Well, the much anticipated Season Six premier was last night, and now that I have had some time to process everything, I thought I could write about it a bit.
I have read all five books in the “A Song of Ice and Fire” series (multiple times) and enjoy them very much. While there have been differences between the TV show and the books, I also appreciate the interpretation that has been done by the TV show. After all, they are totally different mediums, and considering the size of the books, 10 hours per season is actually NOT a lot of time. So yeah, some streamlining has to take place. I accept that.
Still, I have to admit I have been a little nervous now that the show is passing the books, at least in terms of some of the story lines, just as I am admittedly a little nervous about where George R.R. Martin will be taking some of the characters in the books. And so while I have theories about what might happen next on the show, it’s rare that my ideas about future events on Game of Thrones have been proved to be so utterly, completely wrong.
So let’s talk about the North. My favorite area, as I have mentioned before. Some of the Northern story lines have not caught up with the books (Bran Stark and Ser Davos, notably) or may be altered or eliminated altogether. So it’s tough to see what might happen in some cases, especially when it comes to secondary characters.
I very much like the way the show has changed Brienne’s story, and I was delighted to see her and Podrick kill some Bolton soldiers because I really, really, really hate the Boltons. And of course Ramsay just reminded me how much I hate him with the scene where he decides to feed his ex-girlfriend’s corpse to the dogs. What a lovely young man. And although Sansa’s story has changed a bit (notably the merging of the Jeyne Poole storyline with hers), it will be interesting to see where it goes now that it has essentially caught up to the books.
No sign of Bran, Hodor, and Meera Reed yet.
Jon Snow’s story has caught up to the books and is now passing them. I can’t imagine that the ultimate goal of his story is deviating too much from where GRRM will take it, at least so far. Jon Snow is just too important a character. But the details of how Jon goes from Point A to Point B may change significantly, and since Ser Davos is involved with this now in a way that does not exist as of Book Five, I can’t tell whether this is a streamlining of the story or a complete departure from it. I am still clinging to the forlorn hope that the Manderlys will show up, or perhaps some amalgamated character based on them.
At first I was shocked by the idea that she was actually very old, and had used one of her “glamours” to hide that fact. But then I thought about it, and I remembered some of the things that had been discussed about her in the books: when Melisandre said that she had practiced her magic for “years beyond count”. Oh, I am an idiot – she wasn’t being poetic, she was literally saying that she is very, very old. The magic of the Lord of Light keeps her alive, literally, not just allowing her to go without food or sleep, but also keeping her from dying of old age. I also remember some descriptions about her (I think from the point of view of Ser Davos) in which he talks about how she seems a little too beautiful and perfect.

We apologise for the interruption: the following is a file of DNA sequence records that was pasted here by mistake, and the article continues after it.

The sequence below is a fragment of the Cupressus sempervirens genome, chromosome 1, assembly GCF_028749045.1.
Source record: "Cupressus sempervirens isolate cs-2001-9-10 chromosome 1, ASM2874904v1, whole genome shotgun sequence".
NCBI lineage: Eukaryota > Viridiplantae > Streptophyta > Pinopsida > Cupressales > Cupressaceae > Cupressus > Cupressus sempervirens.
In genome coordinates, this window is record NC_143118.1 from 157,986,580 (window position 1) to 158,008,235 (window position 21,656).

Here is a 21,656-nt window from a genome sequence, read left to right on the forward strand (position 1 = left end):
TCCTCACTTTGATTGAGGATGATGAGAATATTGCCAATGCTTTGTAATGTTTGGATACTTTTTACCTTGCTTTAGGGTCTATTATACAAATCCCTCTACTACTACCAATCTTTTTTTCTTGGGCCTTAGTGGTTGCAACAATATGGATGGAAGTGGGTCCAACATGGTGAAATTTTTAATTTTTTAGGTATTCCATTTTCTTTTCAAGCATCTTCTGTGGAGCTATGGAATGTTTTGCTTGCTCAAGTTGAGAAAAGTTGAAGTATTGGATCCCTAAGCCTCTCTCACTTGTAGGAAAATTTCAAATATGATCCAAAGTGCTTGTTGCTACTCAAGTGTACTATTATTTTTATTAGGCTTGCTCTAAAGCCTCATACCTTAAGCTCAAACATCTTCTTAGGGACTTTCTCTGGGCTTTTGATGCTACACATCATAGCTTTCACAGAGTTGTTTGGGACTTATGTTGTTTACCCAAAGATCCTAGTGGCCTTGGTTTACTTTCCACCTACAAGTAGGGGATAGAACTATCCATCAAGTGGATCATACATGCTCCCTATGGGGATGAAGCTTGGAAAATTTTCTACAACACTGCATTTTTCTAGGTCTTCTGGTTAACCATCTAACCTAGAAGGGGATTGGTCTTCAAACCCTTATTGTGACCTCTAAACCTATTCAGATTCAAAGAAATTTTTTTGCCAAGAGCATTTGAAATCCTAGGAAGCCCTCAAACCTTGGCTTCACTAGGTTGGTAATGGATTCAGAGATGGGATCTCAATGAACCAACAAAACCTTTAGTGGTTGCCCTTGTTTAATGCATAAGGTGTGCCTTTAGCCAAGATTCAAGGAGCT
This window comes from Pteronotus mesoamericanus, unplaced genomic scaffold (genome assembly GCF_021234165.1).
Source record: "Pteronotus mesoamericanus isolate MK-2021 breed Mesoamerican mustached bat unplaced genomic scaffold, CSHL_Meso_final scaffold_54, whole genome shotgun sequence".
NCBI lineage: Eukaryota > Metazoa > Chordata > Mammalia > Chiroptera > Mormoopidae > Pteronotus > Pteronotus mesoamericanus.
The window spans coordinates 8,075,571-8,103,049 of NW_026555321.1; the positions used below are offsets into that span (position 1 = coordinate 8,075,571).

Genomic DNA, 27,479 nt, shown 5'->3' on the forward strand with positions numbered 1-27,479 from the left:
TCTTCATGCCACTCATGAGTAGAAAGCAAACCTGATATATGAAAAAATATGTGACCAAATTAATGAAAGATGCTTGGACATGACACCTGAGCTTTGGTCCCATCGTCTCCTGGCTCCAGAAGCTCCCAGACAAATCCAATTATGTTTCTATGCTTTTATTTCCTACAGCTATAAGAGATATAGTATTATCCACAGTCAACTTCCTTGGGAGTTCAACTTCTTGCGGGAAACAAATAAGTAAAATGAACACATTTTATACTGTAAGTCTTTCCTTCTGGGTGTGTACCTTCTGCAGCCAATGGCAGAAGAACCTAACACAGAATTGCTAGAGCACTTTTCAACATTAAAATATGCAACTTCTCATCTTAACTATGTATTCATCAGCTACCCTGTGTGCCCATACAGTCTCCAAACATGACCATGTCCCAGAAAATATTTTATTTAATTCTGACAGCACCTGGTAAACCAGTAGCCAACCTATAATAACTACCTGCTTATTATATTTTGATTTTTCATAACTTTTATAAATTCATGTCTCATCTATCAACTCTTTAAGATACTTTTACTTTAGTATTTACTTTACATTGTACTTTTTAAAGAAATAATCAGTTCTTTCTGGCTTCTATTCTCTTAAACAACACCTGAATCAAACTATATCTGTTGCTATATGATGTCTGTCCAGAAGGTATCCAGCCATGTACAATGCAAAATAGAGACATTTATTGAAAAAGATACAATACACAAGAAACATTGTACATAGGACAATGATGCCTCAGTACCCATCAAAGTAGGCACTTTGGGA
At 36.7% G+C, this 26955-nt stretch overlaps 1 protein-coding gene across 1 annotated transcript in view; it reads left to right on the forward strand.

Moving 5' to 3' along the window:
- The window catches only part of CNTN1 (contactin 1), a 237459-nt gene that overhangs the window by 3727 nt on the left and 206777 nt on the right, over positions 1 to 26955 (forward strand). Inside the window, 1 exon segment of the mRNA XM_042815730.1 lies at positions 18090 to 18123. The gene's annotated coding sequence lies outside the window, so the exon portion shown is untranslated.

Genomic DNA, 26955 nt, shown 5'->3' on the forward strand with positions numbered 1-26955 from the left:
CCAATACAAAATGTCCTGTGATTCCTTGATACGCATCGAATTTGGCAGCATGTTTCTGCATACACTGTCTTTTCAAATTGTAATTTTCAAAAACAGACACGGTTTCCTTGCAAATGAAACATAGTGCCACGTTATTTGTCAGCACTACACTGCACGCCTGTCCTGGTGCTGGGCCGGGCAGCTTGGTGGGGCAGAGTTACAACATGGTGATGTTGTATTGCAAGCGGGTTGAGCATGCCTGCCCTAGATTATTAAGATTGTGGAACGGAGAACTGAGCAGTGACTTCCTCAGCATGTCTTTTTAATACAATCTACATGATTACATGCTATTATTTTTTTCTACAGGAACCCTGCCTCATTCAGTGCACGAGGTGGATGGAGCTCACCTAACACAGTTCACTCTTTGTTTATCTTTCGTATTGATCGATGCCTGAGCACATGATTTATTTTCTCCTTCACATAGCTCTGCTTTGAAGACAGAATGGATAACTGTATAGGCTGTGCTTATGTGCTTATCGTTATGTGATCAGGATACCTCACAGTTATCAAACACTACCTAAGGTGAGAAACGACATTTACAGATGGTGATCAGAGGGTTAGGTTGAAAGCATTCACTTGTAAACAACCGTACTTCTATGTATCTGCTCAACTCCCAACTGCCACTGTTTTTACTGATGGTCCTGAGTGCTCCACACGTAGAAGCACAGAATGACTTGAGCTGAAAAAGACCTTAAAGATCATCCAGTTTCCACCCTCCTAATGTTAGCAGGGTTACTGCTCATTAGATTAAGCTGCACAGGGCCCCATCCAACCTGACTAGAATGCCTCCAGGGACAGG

So for the first time, we see Melisandre as she truly is. I can’t help but wonder if it is because her faith is crumbling. It was obvious that she was beginning to have doubts near the end of Season Five, when she abandoned Stannis not long before his death. After all, if he was not Azor Ahai, then it called into question virtually everything she had done. And truly, I think the issue was not so much in regards to the power of the Red God (clearly, he has power), but rather in regard to Melisandre’s own power. Obviously her ability to interpret what she sees in the flames is called into question. And perhaps she was already calling her own abilities into question when she saw that Thoros of Myr had been able to resurrect his friend Lord Beric Dondarrion six times. I think on some level that had to have wounded her pride. After all, Thoros was a drunk who had failed in his mission to recruit King Robert to the faith. Why would R’hllor give this gift to him, and not to her?
So perhaps the future scene where she resurrects Jon Snow (frankly, I think that at least making the attempt is inevitable) is the last gasp of her faith. Oh, wow. Until just now, I hadn’t considered the possibility that she might try and fail. Oh, George, I could see you pulling a fast one like that. In the books, we know that other people besides the Others and Thoros can resurrect the dead. In the books, the never-seen-in-the-show Coldhands was clearly resurrected by either the Children of the Forest or possibly the Three-Eyed Raven/Last Greenseer/”Bloodraven“. All this time we have been assuming that Melisandre would be the one to resurrect him. And it certainly makes sense that she would, considering how much has been built up in the show to seemingly lead us to that conclusion. All the more reason for them to make it someone else altogether. But it would make more sense to have her do it, and have that rekindle her faith.
So how long must we be made to wait to know who raises Jon from the dead? That’s the question. How will depend on who, I guess.
Anyway, that’s enough until part two, where I talk about the HUGE departure from the books that we saw in this episode, the one I really, really, really didn’t see coming.